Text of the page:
Another important element of the cover is the excerpt on the back of the book cover. After the title, this is the first text from the book a reader will look at. It is important that this excerpt illustrates the subject of the book as well as the nature of the book. The excerpt chosen from Paddy Whacked accomplishes these goals very well. It is about a paragraph long but gives you a brief description of locations, people, and types of crime that are further discussed within the book. Besides looking at a brief summary on the back cover of Paddy Whacked, there are quotes from different publishers and journalists who have positive comments about what they read and the book. One person noted, "Goes down like a series of ales and whiskey chasers, consumed to a soundtrack of violent ballad song by someone who knows how to bring a laugh and a tear this time it's a tenor, not the Sopranos." This quote shows a past experience from someone who has read the book and thoroughly enjoyed it. This could be a huge contributor to gear the way a potential reader perceives from the book and push them towards wanting to investigate the contents of the book even more than before. The excerpt on the back of the cover is an important part of teamwork with the cover to make readers want to read the book.

The beauty in literature is that it can often be left open to interpretation. For that reason a reader may glance up the cover and after a thorough examination of the entire book cover, they may deem it not interesting and the cover ineffective towards grabbing their attention. One reader may think that this book may be incomprehensible to a certain group or themselves because it focusing on a certain cultural of people that they are not familiar with. The name Paddy Whacked alone is a term that many people may not understand upon first glance and think that there could be many more slang terms like this used in which only the mafia could make the connection. In addition to, the graphic imagery on the front cover would prevent children of certain ages from being able to understand any derogatory reference based off of drugs, crime, and personal beliefs of those in the Irish mafia. Also, the author, TJ English is a former writer for Irish America magazine, Esquire, Playboy, and New York magazines which are directed towards older age groups and a reader might expect Paddy Whacked to follow in suit. The ultimate decision lies in the readers hands and it is up to them to decide what is worth the read and what should just remain on the shelf.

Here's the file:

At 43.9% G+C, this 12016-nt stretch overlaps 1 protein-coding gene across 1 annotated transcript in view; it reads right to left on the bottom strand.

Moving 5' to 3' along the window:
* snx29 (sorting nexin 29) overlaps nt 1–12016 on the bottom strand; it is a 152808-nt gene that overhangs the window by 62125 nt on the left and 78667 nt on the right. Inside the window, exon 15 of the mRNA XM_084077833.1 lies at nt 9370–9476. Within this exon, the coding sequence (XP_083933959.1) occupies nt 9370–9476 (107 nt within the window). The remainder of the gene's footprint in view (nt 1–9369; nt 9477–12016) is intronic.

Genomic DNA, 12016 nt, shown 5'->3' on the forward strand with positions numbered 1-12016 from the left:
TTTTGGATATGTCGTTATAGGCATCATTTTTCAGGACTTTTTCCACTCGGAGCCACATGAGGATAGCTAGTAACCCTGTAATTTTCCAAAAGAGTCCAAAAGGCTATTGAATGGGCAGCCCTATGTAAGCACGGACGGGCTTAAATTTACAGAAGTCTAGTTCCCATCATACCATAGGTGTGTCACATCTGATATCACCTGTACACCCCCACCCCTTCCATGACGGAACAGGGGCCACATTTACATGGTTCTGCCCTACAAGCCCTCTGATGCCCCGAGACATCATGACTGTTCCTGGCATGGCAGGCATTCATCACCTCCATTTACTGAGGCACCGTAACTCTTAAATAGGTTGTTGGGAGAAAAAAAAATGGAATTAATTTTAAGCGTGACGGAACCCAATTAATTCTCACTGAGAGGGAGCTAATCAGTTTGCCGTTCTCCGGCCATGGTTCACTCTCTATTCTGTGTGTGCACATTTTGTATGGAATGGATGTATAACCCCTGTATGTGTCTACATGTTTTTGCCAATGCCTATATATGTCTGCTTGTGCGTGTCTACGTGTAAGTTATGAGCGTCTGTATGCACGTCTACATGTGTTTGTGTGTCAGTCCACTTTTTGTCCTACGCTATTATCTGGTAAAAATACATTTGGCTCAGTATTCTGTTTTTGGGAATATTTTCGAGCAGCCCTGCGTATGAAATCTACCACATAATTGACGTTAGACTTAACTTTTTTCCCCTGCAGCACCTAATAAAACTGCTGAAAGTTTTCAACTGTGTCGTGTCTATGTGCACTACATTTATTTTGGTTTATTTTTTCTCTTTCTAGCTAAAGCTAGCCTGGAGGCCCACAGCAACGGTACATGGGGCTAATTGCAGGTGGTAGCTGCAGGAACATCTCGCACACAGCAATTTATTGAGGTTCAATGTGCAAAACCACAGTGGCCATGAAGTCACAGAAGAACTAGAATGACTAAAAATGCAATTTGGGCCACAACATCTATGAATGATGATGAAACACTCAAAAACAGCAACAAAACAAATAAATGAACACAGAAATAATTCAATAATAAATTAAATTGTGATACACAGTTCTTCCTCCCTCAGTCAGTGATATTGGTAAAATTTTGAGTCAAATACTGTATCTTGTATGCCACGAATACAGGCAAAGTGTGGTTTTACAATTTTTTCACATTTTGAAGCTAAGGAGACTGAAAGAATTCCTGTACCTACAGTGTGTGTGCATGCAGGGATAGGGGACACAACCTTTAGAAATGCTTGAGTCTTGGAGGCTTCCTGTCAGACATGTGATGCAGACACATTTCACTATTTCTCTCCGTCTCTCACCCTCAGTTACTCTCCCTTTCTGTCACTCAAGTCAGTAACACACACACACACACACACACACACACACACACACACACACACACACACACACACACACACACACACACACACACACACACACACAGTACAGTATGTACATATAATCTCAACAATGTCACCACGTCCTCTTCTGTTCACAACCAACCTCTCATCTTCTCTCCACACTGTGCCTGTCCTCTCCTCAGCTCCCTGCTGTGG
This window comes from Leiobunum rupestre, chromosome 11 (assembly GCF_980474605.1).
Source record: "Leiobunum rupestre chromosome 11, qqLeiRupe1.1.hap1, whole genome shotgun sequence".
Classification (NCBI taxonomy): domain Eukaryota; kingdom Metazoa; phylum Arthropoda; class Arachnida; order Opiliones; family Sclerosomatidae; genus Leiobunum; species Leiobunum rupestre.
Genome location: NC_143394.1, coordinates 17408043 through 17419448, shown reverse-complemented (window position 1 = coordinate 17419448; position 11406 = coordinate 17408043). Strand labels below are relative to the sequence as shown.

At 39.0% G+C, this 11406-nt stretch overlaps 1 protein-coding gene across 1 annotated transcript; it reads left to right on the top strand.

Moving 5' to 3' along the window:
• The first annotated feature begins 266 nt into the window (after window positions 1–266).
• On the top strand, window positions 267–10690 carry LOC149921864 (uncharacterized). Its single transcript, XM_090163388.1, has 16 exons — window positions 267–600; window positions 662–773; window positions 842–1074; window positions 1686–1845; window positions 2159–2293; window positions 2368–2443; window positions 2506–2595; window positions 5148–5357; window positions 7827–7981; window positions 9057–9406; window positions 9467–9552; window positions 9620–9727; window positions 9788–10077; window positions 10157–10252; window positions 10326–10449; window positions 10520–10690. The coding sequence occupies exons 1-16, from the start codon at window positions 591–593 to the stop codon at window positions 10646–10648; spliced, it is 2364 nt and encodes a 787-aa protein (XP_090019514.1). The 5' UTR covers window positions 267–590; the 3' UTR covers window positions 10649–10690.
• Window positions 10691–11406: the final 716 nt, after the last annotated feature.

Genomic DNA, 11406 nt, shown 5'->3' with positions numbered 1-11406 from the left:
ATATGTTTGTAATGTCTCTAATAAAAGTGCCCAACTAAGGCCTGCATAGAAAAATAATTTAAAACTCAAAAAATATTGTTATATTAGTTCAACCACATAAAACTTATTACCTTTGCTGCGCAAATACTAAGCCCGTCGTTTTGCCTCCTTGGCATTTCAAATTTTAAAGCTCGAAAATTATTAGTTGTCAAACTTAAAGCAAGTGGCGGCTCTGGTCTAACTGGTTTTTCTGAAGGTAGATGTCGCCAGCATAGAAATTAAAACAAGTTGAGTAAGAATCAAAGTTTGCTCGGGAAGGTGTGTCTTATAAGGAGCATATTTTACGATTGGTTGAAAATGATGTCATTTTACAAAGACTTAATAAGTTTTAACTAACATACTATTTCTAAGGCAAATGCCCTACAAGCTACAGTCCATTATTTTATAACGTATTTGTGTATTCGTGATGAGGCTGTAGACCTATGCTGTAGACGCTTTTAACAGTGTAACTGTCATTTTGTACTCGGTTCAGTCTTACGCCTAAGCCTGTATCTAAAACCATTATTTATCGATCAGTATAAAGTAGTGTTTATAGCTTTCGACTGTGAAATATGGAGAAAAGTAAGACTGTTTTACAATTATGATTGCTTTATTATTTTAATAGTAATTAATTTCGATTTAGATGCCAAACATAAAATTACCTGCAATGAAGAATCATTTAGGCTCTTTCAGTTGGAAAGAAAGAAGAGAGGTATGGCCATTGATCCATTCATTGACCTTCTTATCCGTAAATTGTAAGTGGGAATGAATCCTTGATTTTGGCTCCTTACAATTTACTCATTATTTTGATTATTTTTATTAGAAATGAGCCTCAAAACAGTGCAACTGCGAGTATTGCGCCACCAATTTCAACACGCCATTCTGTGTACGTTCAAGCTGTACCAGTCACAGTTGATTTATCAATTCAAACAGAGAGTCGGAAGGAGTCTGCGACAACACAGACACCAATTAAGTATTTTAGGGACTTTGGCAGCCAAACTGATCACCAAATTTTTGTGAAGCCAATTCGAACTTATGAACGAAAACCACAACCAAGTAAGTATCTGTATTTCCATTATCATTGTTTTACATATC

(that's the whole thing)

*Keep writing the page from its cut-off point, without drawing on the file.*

The cover of Paddy Whacked works effectively to entice readers who are interested in investigations, crime, and the life of the Irish mafia. Every side of the cover touches on all the main criteria the reader may be unintentionally looking for. A well presented and thought out title could help the reader understand what is to come within the pages of the book and how death was a product of the Irish mafia. The images used effectively provide a visual for the reader of what potential are to come and the graphic nature of it. Outside input is added on the back as excerpts that work towards getting the reader interested in the content of the book while also giving some slight insight. Lastly, the colors used on the cover of Paddy Whacked sets it back to an era that many of us are not familiar but makes us eager to be familiar with. If the cover works, the reader will enter the mind of TJ English’s history lesson on the Irish mafia’s birth, growth, and struggle within our country.